|Subject:||CRYPT_SSLEAY_free() may call the wrong free() function on Windows.|
|Date:||Thu, 14 Oct 2010 13:30:32 -0700|
|To:||<bug-Crypt-SSLeay [...] rt.cpan.org>|
|From:||"Jan Dubois" <jand [...] activestate.com>|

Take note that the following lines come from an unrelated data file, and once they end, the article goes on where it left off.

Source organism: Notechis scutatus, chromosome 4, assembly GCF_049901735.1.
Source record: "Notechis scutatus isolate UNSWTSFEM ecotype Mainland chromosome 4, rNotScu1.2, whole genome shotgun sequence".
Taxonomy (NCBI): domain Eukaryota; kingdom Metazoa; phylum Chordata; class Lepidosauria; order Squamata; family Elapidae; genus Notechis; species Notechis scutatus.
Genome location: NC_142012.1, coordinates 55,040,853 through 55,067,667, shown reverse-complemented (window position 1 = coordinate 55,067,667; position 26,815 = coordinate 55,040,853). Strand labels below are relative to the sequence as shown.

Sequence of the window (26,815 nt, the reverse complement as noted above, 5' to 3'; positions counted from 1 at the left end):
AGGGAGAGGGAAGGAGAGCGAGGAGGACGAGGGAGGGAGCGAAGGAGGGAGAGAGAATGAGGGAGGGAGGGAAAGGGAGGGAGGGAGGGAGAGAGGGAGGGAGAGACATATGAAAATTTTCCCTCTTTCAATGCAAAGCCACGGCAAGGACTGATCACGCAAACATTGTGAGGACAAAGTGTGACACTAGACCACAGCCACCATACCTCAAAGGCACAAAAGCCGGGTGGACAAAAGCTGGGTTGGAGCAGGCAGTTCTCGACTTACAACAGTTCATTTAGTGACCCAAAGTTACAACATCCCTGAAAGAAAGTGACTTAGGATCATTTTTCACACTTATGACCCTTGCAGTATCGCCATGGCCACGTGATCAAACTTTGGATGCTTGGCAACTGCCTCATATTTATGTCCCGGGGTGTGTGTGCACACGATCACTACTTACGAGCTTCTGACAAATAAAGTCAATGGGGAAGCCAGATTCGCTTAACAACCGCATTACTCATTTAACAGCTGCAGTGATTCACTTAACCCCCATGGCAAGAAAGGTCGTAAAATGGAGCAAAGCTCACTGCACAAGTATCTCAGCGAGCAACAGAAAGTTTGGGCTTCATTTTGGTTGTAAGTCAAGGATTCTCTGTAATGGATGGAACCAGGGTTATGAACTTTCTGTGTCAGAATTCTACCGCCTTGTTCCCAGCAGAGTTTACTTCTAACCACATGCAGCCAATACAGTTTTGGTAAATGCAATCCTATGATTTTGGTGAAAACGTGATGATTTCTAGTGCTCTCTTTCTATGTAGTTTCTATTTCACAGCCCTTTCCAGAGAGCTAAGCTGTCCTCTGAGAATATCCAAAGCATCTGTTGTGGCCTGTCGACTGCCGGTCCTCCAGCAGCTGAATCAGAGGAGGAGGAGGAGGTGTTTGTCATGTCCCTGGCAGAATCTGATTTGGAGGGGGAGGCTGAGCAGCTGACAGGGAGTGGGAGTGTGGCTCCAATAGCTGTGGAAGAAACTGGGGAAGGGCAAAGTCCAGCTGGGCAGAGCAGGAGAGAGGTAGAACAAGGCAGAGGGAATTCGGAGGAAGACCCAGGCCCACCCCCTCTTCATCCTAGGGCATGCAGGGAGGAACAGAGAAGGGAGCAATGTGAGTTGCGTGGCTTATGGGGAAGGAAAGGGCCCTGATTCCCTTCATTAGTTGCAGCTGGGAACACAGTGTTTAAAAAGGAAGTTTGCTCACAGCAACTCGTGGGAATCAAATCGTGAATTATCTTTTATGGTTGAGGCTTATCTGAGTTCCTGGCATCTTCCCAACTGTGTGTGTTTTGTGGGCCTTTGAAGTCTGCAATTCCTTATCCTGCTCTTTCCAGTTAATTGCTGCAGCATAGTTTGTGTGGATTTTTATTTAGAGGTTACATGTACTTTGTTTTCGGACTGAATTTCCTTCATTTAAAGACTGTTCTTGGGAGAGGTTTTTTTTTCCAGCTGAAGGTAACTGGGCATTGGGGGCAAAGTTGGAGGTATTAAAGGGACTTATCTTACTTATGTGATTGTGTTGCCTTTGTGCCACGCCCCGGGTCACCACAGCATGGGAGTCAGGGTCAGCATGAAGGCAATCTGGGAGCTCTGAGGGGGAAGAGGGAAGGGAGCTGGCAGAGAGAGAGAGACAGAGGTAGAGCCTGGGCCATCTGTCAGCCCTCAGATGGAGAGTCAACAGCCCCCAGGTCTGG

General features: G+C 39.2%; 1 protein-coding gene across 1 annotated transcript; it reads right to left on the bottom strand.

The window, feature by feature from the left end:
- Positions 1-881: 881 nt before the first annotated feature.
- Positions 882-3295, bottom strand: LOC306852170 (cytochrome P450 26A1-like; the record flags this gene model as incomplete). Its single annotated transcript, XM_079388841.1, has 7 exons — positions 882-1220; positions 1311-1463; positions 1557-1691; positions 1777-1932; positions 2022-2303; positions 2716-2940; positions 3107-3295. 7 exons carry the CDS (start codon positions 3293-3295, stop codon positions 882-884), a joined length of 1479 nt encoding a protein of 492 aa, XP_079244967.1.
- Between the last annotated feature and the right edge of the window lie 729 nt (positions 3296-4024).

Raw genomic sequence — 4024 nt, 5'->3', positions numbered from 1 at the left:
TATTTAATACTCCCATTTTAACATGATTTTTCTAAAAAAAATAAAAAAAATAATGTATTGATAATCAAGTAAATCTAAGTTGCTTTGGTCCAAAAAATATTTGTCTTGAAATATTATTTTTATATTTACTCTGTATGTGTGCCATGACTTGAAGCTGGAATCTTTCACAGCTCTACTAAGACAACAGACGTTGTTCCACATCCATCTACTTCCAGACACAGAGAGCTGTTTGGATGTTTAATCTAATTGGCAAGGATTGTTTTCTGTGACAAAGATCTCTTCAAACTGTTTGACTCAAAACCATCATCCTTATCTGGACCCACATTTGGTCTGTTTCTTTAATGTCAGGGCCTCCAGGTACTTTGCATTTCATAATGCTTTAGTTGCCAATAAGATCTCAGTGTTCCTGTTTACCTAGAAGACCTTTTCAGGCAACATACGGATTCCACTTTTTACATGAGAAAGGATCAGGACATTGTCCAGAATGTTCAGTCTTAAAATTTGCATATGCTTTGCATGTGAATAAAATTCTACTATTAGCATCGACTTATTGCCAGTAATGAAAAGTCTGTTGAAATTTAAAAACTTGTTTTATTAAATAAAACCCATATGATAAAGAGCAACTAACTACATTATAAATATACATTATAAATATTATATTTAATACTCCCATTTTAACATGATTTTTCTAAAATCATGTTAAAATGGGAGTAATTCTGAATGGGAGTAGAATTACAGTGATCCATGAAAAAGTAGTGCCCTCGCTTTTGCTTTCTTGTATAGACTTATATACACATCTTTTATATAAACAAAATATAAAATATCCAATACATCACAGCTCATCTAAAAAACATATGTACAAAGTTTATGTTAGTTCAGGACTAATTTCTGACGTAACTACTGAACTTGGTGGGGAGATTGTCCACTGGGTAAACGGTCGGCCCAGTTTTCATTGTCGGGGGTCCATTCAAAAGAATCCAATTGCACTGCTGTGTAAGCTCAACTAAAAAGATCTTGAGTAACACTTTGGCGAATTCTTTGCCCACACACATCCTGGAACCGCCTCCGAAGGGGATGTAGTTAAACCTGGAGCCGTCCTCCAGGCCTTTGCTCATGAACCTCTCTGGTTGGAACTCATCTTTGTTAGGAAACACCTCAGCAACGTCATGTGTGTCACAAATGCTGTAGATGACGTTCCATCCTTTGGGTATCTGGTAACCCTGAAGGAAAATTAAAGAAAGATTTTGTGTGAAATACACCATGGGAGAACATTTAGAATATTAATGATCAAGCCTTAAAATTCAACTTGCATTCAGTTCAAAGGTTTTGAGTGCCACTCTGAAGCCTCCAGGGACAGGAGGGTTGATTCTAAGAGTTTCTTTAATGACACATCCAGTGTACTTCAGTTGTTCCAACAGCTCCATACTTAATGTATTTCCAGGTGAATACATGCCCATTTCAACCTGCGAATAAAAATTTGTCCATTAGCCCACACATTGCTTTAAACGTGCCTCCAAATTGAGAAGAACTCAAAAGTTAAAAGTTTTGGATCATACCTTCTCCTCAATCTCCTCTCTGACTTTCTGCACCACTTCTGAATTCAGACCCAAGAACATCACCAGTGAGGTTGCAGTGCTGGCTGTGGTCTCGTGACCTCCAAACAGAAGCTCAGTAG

On Windows Perl is built with the -DPERL_IMPLICIT_SYS compile option, which redirects many C runtime functions through an additional abstraction layer. Amon other things it points malloc/free to an internal version that maintains heaps per Perl interpreter (for embedding purposes). That means when you call free() in XS code you won't get the C runtime version, but the wrapper from the Perl layer. Using it to free memory that hasn't been allocated by the corresponding malloc() will generate a fatal error (free to wrong pool): t/00-basic.t .... ok t/01-connect.t .. ok # config on MSWin32 # ssl in ..\openssl # lib -L..\openssl\out32 -lssleay32 -llibeay32 -lRSAglue -lrsaref # inc -I..\openssl\inc32 -I..\openssl\inc32 # cc cl Free to wrong pool 35e60 not 30c01a6 at C:/tmp/perl/lib/LWP/Protocol/https.pm line 36. t/02-live.t ..... Dubious, test returned 5 (wstat 1280, 0x500) Failed 1/4 subtests (less 1 skipped subtest: 2 okay) Test Summary Report ------------------- t/02-live.t (Wstat: 1280 Tests: 3 Failed: 0) Non-zero exit status: 5 Parse errors: Bad plan. You planned 4 tests but ran 3. Files=3, Tests=23, 14 wallclock secs ( 0.04 usr + 0.00 sys = 0.04 CPU) Result: FAIL A simple way to avoid the redirection is to define the NO_XSLOCKS preprocessor symbol before including XSUB.h. I've attached a patch that does exactly that. Cheers, -Jan
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